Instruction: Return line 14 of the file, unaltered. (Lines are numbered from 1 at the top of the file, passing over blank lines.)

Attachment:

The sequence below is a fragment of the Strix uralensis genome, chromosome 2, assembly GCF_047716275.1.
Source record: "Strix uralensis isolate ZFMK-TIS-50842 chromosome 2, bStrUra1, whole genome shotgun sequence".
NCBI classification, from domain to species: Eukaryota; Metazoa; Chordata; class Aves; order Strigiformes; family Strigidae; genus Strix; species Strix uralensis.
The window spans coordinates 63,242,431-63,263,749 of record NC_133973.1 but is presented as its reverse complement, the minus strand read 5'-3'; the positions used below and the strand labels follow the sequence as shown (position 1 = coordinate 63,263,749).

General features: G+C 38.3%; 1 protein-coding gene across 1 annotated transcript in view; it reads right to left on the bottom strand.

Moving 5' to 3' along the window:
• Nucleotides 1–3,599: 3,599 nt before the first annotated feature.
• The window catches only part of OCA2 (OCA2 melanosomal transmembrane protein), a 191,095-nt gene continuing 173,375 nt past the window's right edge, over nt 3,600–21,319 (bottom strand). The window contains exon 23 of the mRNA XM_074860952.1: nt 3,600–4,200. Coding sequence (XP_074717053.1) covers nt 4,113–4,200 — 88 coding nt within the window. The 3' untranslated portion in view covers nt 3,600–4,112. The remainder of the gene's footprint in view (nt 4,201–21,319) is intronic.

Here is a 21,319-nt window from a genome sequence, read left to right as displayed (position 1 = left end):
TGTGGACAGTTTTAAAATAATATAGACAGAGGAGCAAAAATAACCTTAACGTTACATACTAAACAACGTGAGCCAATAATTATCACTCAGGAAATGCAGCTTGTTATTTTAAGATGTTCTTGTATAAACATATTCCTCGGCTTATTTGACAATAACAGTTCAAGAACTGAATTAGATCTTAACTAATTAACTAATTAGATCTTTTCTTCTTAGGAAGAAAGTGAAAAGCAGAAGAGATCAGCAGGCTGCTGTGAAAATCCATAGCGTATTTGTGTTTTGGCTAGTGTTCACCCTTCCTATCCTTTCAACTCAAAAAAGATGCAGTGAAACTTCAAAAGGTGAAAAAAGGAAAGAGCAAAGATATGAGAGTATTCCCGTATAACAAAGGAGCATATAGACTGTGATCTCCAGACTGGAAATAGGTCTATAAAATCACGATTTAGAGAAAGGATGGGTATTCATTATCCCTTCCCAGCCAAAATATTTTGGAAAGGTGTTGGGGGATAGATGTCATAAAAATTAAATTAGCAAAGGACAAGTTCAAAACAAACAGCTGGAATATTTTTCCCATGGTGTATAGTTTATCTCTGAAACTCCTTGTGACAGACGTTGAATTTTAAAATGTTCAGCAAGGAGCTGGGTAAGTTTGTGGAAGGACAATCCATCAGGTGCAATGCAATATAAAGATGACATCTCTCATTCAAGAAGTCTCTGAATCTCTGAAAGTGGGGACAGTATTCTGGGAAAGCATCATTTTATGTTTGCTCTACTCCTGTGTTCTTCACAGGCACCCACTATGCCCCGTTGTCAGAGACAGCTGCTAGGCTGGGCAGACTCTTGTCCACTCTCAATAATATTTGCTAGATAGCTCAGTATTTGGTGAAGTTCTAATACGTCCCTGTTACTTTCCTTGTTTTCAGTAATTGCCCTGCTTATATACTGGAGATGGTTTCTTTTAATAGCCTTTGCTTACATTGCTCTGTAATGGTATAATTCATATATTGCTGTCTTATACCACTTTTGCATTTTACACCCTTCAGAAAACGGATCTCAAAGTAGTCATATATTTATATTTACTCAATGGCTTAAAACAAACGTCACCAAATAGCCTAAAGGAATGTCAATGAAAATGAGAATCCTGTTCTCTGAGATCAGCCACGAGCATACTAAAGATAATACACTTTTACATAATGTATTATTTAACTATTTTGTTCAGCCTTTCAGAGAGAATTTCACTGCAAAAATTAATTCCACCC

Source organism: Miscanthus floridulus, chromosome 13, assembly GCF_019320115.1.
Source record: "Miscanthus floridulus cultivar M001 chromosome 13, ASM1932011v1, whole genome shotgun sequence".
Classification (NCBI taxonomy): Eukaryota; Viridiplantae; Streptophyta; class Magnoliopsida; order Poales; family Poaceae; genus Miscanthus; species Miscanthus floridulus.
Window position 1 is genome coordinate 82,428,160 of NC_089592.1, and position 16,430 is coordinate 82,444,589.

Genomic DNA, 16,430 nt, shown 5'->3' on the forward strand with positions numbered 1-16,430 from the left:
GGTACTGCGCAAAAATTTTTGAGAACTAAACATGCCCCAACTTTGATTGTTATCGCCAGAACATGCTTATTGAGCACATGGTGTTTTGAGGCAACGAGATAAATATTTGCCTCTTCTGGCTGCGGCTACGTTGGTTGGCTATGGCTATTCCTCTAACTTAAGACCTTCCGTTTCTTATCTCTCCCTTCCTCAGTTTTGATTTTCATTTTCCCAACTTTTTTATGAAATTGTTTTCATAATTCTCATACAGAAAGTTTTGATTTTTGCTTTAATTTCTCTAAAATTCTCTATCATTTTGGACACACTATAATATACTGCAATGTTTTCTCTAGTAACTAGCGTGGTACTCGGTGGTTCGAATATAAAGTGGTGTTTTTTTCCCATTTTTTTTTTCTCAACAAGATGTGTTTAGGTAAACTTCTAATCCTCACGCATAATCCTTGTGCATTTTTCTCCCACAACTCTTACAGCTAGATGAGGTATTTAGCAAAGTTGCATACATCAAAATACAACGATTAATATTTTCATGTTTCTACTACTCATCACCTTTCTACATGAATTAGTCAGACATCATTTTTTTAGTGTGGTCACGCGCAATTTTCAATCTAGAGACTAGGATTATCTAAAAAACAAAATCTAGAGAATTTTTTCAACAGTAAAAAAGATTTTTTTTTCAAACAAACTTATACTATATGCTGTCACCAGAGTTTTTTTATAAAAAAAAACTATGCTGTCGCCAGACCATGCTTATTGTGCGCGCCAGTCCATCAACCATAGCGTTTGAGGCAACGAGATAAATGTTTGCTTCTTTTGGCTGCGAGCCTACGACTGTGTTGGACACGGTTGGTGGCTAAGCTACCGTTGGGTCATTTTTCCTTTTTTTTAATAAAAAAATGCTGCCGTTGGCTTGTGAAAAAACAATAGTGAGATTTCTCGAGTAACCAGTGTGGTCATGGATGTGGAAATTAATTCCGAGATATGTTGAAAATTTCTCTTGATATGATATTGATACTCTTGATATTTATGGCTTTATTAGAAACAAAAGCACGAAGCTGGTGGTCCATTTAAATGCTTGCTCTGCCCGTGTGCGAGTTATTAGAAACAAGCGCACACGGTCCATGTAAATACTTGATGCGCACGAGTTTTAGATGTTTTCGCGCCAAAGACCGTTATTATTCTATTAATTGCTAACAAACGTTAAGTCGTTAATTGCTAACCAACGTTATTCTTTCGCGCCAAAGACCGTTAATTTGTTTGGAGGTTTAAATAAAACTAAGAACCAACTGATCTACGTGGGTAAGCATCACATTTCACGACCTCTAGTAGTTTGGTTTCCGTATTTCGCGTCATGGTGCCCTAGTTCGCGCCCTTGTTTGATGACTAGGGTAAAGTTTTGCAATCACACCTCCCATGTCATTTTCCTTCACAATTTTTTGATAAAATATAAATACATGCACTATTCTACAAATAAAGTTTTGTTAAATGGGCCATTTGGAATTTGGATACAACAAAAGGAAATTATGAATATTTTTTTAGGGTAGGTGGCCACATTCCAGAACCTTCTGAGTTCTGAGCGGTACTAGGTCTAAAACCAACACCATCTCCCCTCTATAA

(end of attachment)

Window position 1 is genome coordinate 82,428,160 of NC_089592.1, and position 16,430 is coordinate 82,444,589.